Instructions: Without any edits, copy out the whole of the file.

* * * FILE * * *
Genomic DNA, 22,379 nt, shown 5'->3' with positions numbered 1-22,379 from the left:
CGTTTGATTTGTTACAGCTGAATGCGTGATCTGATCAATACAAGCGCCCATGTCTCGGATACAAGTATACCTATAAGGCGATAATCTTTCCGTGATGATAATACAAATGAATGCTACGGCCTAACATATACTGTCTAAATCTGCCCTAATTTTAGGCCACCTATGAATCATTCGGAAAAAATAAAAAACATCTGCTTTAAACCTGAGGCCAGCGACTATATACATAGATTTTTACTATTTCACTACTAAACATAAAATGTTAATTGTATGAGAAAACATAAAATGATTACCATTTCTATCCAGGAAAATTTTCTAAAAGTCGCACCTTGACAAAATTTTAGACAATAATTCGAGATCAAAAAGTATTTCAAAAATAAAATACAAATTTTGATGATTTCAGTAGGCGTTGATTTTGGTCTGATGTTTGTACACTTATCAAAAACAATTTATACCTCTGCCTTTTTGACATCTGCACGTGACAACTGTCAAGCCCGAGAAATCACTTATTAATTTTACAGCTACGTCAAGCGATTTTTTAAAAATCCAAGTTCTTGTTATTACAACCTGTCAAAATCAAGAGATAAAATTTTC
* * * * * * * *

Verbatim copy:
Genomic DNA, 22,379 nt, shown 5'->3' with positions numbered 1-22,379 from the left:
CGTTTGATTTGTTACAGCTGAATGCGTGATCTGATCAATACAAGCGCCCATGTCTCGGATACAAGTATACCTATAAGGCGATAATCTTTCCGTGATGATAATACAAATGAATGCTACGGCCTAACATATACTGTCTAAATCTGCCCTAATTTTAGGCCACCTATGAATCATTCGGAAAAAATAAAAAACATCTGCTTTAAACCTGAGGCCAGCGACTATATACATAGATTTTTACTATTTCACTACTAAACATAAAATGTTAATTGTATGAGAAAACATAAAATGATTACCATTTCTATCCAGGAAAATTTTCTAAAAGTCGCACCTTGACAAAATTTTAGACAATAATTCGAGATCAAAAAGTATTTCAAAAATAAAATACAAATTTTGATGATTTCAGTAGGCGTTGATTTTGGTCTGATGTTTGTACACTTATCAAAAACAATTTATACCTCTGCCTTTTTGACATCTGCACGTGACAACTGTCAAGCCCGAGAAATCACTTATTAATTTTACAGCTACGTCAAGCGATTTTTTAAAAATCCAAGTTCTTGTTATTACAACCTGTCAAAATCAAGAGATAAAATTTTC